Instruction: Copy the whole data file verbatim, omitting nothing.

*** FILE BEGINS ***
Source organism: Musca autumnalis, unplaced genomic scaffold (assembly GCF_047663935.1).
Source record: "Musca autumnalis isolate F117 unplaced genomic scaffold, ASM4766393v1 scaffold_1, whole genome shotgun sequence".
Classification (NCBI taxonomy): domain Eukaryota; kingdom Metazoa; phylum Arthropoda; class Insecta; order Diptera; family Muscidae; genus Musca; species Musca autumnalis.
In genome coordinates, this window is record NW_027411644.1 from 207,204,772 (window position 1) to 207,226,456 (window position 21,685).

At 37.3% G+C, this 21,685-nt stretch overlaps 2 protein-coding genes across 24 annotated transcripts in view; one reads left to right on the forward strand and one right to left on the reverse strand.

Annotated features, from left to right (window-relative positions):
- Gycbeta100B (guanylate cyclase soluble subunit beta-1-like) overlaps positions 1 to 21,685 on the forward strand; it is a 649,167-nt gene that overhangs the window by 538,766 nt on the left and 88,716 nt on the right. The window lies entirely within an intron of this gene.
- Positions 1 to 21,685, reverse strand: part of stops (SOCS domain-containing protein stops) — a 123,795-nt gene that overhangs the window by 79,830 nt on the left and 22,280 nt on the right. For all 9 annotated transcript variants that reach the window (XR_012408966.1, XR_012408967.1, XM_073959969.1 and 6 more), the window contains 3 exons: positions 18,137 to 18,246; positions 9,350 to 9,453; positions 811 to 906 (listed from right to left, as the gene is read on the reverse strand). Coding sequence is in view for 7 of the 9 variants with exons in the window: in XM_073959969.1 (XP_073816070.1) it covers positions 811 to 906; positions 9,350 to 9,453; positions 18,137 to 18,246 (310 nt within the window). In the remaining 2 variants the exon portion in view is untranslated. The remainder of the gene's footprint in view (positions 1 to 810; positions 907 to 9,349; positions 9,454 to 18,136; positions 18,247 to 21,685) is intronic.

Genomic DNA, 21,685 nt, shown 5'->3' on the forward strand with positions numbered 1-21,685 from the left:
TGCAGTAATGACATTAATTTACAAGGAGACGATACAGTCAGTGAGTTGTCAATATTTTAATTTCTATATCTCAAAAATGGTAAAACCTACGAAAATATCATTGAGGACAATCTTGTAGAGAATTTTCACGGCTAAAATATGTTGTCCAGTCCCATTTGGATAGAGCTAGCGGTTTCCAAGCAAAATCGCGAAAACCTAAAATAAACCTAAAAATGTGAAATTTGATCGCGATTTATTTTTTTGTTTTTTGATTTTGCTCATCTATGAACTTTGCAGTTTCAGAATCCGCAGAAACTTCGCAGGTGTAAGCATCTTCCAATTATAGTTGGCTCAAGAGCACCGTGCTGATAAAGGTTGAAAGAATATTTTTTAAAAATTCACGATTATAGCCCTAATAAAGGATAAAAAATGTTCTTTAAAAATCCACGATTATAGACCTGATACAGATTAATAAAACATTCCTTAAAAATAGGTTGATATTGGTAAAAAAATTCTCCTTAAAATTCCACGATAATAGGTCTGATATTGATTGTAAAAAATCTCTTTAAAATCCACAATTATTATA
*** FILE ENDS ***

Source organism: Musca autumnalis, unplaced genomic scaffold (assembly GCF_047663935.1).
Source record: "Musca autumnalis isolate F117 unplaced genomic scaffold, ASM4766393v1 scaffold_1, whole genome shotgun sequence".
Classification (NCBI taxonomy): domain Eukaryota; kingdom Metazoa; phylum Arthropoda; class Insecta; order Diptera; family Muscidae; genus Musca; species Musca autumnalis.
In genome coordinates, this window is record NW_027411644.1 from 207,204,772 (window position 1) to 207,226,456 (window position 21,685).

At 37.3% G+C, this 21,685-nt stretch overlaps 2 protein-coding genes across 24 annotated transcripts in view; one reads left to right on the forward strand and one right to left on the reverse strand.

Annotated features, from left to right (window-relative positions):
- Gycbeta100B (guanylate cyclase soluble subunit beta-1-like) overlaps positions 1 to 21,685 on the forward strand; it is a 649,167-nt gene that overhangs the window by 538,766 nt on the left and 88,716 nt on the right. The window lies entirely within an intron of this gene.
- Positions 1 to 21,685, reverse strand: part of stops (SOCS domain-containing protein stops) — a 123,795-nt gene that overhangs the window by 79,830 nt on the left and 22,280 nt on the right. For all 9 annotated transcript variants that reach the window (XR_012408966.1, XR_012408967.1, XM_073959969.1 and 6 more), the window contains 3 exons: positions 18,137 to 18,246; positions 9,350 to 9,453; positions 811 to 906 (listed from right to left, as the gene is read on the reverse strand). Coding sequence is in view for 7 of the 9 variants with exons in the window: in XM_073959969.1 (XP_073816070.1) it covers positions 811 to 906; positions 9,350 to 9,453; positions 18,137 to 18,246 (310 nt within the window). In the remaining 2 variants the exon portion in view is untranslated. The remainder of the gene's footprint in view (positions 1 to 810; positions 907 to 9,349; positions 9,454 to 18,136; positions 18,247 to 21,685) is intronic.

Genomic DNA, 21,685 nt, shown 5'->3' on the forward strand with positions numbered 1-21,685 from the left:
TGCAGTAATGACATTAATTTACAAGGAGACGATACAGTCAGTGAGTTGTCAATATTTTAATTTCTATATCTCAAAAATGGTAAAACCTACGAAAATATCATTGAGGACAATCTTGTAGAGAATTTTCACGGCTAAAATATGTTGTCCAGTCCCATTTGGATAGAGCTAGCGGTTTCCAAGCAAAATCGCGAAAACCTAAAATAAACCTAAAAATGTGAAATTTGATCGCGATTTATTTTTTTGTTTTTTGATTTTGCTCATCTATGAACTTTGCAGTTTCAGAATCCGCAGAAACTTCGCAGGTGTAAGCATCTTCCAATTATAGTTGGCTCAAGAGCACCGTGCTGATAAAGGTTGAAAGAATATTTTTTAAAAATTCACGATTATAGCCCTAATAAAGGATAAAAAATGTTCTTTAAAAATCCACGATTATAGACCTGATACAGATTAATAAAACATTCCTTAAAAATAGGTTGATATTGGTAAAAAAATTCTCCTTAAAATTCCACGATAATAGGTCTGATATTGATTGTAAAAAATCTCTTTAAAATCCACAATTATTATA